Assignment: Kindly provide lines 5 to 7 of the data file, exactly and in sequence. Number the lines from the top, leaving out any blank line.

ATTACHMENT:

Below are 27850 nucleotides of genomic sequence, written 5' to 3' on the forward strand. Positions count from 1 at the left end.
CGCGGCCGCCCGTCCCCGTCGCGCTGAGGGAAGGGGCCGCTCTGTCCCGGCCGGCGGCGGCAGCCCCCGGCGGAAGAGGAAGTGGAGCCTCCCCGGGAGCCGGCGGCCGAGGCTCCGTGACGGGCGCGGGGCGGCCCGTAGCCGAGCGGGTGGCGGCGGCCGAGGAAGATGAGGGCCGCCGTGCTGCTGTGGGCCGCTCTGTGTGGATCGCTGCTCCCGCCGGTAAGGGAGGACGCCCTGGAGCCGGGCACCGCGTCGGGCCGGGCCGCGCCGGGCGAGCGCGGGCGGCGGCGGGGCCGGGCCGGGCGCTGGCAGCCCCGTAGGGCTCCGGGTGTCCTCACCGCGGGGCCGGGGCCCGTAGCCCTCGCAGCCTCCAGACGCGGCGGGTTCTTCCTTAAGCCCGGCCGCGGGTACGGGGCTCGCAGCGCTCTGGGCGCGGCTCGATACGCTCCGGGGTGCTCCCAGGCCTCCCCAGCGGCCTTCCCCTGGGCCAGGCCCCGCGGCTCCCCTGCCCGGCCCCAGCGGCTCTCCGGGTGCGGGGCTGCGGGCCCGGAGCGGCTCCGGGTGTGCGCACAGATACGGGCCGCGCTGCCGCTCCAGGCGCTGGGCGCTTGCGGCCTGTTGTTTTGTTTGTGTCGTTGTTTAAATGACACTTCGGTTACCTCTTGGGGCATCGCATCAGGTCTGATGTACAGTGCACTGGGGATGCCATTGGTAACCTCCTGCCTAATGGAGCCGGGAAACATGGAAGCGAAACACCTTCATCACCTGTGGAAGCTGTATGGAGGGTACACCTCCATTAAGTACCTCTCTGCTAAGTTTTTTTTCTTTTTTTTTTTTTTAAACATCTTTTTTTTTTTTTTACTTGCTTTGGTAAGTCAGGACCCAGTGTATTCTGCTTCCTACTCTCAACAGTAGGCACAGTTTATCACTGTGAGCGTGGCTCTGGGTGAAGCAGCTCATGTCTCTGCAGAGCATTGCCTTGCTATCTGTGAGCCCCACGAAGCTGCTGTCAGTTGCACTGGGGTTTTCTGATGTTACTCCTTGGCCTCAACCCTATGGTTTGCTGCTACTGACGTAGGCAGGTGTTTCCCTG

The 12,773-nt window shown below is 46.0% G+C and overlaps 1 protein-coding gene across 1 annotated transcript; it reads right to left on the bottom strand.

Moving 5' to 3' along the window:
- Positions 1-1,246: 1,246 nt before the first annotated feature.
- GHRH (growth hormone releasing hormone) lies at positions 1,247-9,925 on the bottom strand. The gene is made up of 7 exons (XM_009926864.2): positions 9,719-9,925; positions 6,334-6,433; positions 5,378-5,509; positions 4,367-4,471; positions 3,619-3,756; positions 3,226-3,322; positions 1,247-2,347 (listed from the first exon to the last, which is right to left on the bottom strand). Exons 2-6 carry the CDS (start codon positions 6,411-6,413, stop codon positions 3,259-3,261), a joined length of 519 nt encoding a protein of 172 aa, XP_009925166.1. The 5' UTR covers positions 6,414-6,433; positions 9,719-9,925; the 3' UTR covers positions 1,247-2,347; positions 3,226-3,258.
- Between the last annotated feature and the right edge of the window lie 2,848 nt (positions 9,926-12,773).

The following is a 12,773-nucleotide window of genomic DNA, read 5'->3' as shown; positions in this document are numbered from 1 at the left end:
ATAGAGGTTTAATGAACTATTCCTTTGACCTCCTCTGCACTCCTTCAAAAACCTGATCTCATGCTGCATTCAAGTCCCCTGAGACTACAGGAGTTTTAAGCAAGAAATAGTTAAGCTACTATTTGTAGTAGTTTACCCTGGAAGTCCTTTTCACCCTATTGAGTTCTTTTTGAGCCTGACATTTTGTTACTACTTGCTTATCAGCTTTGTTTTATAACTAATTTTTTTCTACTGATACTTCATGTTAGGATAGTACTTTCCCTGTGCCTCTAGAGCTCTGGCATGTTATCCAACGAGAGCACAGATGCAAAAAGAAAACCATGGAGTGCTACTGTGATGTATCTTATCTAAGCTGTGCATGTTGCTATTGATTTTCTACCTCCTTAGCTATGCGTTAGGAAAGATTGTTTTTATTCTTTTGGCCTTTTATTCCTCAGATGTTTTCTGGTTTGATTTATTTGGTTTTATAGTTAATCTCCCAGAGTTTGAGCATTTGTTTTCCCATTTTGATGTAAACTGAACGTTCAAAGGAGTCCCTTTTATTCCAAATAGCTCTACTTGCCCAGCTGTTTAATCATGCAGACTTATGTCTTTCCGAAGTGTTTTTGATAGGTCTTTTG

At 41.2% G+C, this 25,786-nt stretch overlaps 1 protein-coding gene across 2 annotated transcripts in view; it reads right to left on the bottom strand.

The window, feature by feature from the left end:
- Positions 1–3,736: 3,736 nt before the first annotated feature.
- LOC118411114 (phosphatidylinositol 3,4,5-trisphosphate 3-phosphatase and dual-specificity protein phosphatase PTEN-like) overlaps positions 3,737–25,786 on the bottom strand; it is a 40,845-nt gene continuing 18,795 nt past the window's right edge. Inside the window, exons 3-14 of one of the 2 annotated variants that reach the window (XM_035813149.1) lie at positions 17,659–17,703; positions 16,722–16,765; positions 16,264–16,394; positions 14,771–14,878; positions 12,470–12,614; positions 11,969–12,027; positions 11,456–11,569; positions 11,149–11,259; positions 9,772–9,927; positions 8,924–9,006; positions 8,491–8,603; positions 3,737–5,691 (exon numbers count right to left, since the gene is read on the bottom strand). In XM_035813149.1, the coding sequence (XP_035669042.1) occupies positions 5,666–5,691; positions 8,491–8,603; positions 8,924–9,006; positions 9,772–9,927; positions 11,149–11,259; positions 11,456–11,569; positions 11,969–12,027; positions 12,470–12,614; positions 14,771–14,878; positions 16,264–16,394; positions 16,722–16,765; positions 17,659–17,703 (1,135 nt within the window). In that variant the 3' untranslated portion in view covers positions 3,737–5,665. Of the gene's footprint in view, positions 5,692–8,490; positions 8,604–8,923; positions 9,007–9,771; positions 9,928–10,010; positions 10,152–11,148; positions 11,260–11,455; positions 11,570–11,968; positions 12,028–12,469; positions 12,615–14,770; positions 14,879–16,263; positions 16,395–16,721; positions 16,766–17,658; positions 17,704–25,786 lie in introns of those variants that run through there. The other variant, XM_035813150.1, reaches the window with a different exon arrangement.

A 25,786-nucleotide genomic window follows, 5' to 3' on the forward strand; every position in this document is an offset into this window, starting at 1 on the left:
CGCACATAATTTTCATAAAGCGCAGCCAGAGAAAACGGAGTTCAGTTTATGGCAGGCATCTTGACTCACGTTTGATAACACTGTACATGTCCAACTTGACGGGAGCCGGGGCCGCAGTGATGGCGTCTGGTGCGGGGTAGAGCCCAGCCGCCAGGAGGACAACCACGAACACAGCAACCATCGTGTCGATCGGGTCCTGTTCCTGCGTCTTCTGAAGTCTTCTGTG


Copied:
- Positions 1-1,246: 1,246 nt before the first annotated feature.
- GHRH (growth hormone releasing hormone) lies at positions 1,247-9,925 on the bottom strand. The gene is made up of 7 exons (XM_009926864.2): positions 9,719-9,925; positions 6,334-6,433; positions 5,378-5,509; positions 4,367-4,471; positions 3,619-3,756; positions 3,226-3,322; positions 1,247-2,347 (listed from the first exon to the last, which is right to left on the bottom strand). Exons 2-6 carry the CDS (start codon positions 6,411-6,413, stop codon positions 3,259-3,261), a joined length of 519 nt encoding a protein of 172 aa, XP_009925166.1. The 5' UTR covers positions 6,414-6,433; positions 9,719-9,925; the 3' UTR covers positions 1,247-2,347; positions 3,226-3,258.
- Between the last annotated feature and the right edge of the window lie 2,848 nt (positions 9,926-12,773).